The first Oscars set no precedent.
The “ceremony” was a cloistered affair, offering little fanfare and no vaunted halls. It wasn’t even called the “Oscars” until sometime later with competing apocrypha clouding the chaotic 30s. The categories resembled their modern counterparts, but also didn’t. There was a category for “Best Title Cards” sometimes referring to (no specific film); two distinct directing awards – one for comedy and one for drama; two actors nominated for their whole body of work from the year, and three actresses for the same; there was a category for best art direction. Surprisingly this category lasted until 2010, when it was renamed “Production Design.” The first Academy Awards awarded two films, co-equal, “Best Picture” — one called “Outstanding Picture” and the other called “Most Unique and Artistic Picture.” Retroactively, the Academy decided to consolidate the top honor into a single choice, thus orphaning three films that aren’t even counted in the total, official count.
One of these films is Chang: A Drama of the Wilderness, and it isn’t like its contemporaries, or really any movie nominated for Best Picture since. It is ostensibly a documentary with a loose narrative attached. As is the case, no “cast” exists. It does track a man, his family, some elders, and a host of animals that are competing for a limited space in the jungles of Siam in the mid-1920s, pre-modern, pre-almost-everything. The film is really about the absolution and decimation of a natural space in exchange for Man’s progress. Curiously, the filmmakers treat the experience agnostically, choosing to treat their audiences to the sighting of animals they most likely hadn’t seen before — tigers, monkeys, elephants (“Chang”) — slaughter and trappings included. As it stands, Chang is an unintentional relic of its time and environment.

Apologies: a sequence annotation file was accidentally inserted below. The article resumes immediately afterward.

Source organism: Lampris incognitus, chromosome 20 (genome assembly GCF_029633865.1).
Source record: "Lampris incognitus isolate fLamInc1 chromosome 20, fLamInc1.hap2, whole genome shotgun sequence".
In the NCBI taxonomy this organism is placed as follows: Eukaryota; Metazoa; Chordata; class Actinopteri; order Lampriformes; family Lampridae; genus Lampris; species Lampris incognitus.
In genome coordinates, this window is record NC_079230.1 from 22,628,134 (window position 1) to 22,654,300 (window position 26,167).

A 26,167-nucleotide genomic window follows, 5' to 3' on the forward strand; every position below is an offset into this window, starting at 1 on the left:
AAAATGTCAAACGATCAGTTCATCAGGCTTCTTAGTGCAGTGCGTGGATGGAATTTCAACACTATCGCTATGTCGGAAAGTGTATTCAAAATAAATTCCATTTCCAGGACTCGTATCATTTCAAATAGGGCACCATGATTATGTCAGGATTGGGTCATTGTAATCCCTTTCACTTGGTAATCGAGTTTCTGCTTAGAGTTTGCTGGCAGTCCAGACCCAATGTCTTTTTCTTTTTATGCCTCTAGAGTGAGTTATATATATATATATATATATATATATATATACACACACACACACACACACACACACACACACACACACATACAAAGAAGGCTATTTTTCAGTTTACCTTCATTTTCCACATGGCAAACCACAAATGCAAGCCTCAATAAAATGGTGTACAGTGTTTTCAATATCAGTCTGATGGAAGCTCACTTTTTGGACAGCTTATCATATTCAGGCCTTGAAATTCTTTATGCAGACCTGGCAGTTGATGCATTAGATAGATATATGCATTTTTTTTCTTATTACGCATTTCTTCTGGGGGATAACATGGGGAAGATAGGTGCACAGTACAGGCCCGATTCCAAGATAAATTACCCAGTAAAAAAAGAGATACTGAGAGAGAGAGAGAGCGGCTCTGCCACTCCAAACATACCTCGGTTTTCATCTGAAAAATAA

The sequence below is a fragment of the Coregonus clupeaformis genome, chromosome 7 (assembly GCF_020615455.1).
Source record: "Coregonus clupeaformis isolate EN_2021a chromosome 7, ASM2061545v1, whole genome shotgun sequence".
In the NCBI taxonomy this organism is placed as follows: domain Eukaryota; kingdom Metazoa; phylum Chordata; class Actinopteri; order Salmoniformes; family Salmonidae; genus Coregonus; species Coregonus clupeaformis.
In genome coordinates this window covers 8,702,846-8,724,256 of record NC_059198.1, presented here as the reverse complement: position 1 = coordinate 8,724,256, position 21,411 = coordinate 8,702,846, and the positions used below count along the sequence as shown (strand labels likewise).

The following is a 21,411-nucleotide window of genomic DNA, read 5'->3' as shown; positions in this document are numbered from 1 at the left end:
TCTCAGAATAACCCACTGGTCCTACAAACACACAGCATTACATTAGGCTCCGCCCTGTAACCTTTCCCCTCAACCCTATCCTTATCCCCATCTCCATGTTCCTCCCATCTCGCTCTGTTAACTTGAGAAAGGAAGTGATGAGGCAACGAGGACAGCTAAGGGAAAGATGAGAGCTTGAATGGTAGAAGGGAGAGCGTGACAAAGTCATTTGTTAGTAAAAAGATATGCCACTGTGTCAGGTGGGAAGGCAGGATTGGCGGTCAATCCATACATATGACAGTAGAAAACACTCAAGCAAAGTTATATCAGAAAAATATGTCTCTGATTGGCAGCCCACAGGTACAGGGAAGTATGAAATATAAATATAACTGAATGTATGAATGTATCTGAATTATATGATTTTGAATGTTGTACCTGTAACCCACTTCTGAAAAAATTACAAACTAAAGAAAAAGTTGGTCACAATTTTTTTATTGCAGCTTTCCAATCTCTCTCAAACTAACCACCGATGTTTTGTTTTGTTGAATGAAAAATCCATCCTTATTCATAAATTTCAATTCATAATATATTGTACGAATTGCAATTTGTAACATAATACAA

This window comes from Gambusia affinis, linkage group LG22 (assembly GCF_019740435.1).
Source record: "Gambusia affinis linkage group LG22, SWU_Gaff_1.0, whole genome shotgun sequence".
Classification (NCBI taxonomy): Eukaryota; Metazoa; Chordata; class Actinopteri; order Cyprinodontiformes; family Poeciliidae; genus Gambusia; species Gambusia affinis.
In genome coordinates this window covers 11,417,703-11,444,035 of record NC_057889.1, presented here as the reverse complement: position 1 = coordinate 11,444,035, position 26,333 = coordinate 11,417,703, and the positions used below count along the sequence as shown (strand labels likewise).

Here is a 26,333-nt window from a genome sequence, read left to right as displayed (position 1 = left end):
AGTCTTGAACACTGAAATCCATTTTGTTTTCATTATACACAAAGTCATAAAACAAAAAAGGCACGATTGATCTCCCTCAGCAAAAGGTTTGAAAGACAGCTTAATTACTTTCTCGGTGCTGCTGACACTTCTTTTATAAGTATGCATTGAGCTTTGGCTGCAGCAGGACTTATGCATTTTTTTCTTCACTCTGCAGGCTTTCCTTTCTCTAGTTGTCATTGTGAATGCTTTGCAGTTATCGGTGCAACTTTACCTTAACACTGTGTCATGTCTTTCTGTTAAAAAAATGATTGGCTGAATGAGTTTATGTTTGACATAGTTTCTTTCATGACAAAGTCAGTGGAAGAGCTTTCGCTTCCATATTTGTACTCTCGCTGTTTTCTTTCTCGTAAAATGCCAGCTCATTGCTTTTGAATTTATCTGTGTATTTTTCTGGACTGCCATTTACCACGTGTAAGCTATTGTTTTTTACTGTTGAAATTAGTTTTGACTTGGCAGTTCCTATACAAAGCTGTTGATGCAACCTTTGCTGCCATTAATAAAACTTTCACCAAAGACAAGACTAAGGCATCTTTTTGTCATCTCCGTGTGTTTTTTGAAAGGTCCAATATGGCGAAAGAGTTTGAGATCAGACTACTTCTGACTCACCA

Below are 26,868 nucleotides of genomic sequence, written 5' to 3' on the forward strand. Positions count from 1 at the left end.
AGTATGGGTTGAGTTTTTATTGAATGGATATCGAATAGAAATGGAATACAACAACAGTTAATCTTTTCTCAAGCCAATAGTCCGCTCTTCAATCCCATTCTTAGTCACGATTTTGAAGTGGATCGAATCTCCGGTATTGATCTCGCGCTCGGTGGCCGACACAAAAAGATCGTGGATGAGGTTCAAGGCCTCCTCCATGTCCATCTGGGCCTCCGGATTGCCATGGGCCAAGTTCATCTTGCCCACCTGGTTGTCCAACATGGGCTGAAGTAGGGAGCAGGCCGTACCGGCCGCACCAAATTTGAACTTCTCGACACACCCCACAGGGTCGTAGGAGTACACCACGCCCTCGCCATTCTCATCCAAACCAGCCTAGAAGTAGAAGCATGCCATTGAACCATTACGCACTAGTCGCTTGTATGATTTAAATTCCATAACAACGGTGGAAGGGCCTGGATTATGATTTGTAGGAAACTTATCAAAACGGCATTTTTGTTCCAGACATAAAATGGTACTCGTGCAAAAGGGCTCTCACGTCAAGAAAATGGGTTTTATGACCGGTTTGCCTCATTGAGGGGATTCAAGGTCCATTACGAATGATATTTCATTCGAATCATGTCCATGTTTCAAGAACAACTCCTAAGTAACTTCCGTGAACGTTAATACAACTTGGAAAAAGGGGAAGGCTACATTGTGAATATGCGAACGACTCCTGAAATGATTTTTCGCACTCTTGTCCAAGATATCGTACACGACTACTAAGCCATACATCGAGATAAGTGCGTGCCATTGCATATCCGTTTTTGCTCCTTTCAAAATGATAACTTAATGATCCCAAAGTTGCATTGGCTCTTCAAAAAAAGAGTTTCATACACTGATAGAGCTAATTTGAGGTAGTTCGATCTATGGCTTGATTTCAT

No “documentary” feature has since won for Best Picture, with a special category having been created in 1942 to handle nonfiction. Chang is short, difficult to find, and with the benefit of access to everything, unnecessary to seek out unless the viewer is looking specifically for a piece of history. No way would this production be okay, too, in the era of conservation. On the surface, directors sometimes cannot, but certainly should not, kill animals. Just below the surface, the unintended effects of a man’s making a home for himself destroys the lives of the other animals. We happen to have opposable thumbs and an overdeveloped prefrontal cortex; surprising we can’t use this brain to limit our consumption. Chang doesn’t get it; it wasn’t meant to. But we can.
Curiously, the production of Chang had a lasting effect on directors/producers Merian C. Cooper and Ernest B. Schoedsack, later known for King Kong, were said to have drawn inspiration from Chang after having seen the wildlife run wicked over the man’s village. Despite its popularity, King Kong was not nominated for Best Picture when it presented itself for judgement. Outside of this fact, there’s no comparison to be made here to the other five films up for Best Picture in 1927/28: Chang stands alone among its peers as a frightful, formative film, perhaps rightfully thrust to the annals of film buffs.